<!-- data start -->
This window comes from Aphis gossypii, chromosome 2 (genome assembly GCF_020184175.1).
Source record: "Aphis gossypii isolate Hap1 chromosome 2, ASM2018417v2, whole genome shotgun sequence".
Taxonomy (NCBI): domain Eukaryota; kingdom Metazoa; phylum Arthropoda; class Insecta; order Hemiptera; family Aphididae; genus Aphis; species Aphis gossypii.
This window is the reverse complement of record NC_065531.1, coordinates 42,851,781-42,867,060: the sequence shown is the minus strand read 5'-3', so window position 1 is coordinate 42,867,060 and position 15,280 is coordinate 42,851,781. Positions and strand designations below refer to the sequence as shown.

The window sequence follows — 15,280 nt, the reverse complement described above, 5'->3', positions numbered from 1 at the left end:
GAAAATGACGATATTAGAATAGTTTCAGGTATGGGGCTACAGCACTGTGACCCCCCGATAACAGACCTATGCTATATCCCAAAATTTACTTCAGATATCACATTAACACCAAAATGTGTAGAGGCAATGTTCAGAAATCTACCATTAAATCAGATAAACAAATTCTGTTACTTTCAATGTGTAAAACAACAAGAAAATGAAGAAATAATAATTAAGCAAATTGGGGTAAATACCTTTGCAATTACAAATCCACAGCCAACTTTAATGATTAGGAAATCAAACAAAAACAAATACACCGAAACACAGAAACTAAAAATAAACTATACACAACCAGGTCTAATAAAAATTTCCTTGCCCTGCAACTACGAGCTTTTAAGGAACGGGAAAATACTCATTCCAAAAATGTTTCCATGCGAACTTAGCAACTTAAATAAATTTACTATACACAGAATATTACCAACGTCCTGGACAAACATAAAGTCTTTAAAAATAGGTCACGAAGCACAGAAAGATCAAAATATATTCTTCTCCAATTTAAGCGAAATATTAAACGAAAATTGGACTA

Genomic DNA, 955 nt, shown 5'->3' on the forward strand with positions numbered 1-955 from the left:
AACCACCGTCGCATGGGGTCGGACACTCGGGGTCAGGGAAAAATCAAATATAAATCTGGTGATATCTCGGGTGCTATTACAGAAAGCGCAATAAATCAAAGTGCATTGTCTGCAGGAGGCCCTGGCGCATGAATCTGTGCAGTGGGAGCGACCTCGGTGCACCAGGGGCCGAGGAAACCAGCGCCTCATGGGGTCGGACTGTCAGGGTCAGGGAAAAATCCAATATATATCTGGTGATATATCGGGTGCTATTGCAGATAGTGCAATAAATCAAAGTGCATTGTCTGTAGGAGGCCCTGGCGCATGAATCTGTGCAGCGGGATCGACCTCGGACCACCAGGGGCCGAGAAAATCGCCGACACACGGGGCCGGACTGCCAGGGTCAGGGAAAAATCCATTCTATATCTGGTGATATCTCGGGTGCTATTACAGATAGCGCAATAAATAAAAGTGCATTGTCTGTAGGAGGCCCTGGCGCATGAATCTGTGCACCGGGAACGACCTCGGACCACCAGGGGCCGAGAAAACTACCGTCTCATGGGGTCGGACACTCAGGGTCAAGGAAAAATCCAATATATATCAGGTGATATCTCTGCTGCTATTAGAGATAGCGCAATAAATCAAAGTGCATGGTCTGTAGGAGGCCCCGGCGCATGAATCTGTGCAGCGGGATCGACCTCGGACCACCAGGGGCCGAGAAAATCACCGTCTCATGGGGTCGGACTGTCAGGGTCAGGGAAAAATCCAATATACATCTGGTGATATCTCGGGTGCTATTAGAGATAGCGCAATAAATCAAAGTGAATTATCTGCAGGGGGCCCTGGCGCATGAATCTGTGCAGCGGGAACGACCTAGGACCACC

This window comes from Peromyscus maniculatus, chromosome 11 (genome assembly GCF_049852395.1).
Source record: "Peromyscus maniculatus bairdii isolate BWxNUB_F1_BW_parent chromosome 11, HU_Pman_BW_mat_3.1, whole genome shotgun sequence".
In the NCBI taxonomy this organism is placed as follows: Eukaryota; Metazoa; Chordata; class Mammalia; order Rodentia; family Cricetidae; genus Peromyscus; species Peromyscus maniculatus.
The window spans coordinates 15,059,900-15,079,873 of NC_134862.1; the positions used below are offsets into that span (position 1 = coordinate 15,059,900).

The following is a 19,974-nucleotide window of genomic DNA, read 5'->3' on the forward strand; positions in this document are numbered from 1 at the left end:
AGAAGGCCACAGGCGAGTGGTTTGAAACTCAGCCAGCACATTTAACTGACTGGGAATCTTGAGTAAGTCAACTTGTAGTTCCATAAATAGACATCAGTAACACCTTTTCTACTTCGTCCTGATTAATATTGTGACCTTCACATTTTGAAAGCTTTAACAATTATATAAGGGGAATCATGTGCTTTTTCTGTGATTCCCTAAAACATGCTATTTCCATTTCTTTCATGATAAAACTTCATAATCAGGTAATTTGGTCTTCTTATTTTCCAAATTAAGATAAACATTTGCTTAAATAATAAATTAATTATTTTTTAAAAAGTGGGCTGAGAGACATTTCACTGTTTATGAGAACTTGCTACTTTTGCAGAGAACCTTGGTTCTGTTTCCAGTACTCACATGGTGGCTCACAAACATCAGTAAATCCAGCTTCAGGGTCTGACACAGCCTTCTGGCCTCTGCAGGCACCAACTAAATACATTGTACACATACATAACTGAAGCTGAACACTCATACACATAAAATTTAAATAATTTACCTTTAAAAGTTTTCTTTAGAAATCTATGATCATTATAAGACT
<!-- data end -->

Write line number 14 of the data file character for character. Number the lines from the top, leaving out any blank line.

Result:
AGAAGGCCACAGGCGAGTGGTTTGAAACTCAGCCAGCACATTTAACTGACTGGGAATCTTGAGTAAGTCAACTTGTAGTTCCATAAATAGACATCAGTAACACCTTTTCTACTTCGTCCTGATTAATATTGTGACCTTCACATTTTGAAAGCTTTAACAATTATATAAGGGGAATCATGTGCTTTTTCTGTGATTCCCTAAAACATGCTATTTCCATTTCTTTCATGATAAAACTTCATAATCAGGTAATTTGGTCTTCTTATTTTCCAAATTAAGATAAACATTTGCTTAAATAATAAATTAATTATTTTTTAAAAAGTGGGCTGAGAGACATTTCACTGTTTATGAGAACTTGCTACTTTTGCAGAGAACCTTGGTTCTGTTTCCAGTACTCACATGGTGGCTCACAAACATCAGTAAATCCAGCTTCAGGGTCTGACACAGCCTTCTGGCCTCTGCAGGCACCAACTAAATACATTGTACACATACATAACTGAAGCTGAACACTCATACACATAAAATTTAAATAATTTACCTTTAAAAGTTTTCTTTAGAAATCTATGATCATTATAAGACT